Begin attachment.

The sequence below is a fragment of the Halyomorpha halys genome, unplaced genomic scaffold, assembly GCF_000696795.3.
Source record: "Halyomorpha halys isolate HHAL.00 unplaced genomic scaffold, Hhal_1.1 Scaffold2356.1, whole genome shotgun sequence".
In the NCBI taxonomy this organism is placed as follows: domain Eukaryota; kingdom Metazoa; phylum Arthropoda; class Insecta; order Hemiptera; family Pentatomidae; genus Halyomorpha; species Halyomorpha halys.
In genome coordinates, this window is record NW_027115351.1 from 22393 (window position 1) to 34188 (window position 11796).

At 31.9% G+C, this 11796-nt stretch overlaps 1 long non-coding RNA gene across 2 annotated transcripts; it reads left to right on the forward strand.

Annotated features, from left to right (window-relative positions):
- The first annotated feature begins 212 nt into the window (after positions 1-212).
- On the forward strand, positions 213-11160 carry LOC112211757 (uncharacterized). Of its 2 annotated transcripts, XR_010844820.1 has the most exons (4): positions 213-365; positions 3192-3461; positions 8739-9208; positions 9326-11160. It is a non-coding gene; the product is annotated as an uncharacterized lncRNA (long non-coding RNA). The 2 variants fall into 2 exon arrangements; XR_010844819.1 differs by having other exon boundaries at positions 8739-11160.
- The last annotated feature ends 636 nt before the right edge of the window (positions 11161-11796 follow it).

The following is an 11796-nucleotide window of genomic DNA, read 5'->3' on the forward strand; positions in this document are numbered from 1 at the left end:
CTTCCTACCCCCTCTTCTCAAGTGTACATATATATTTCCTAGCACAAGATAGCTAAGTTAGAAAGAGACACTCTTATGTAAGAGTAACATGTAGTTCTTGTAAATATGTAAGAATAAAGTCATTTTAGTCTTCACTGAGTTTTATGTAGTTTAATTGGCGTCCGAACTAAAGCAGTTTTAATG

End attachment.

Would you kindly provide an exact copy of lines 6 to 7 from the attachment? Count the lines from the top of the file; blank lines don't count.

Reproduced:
Annotated features, from left to right (window-relative positions):
- The first annotated feature begins 212 nt into the window (after positions 1-212).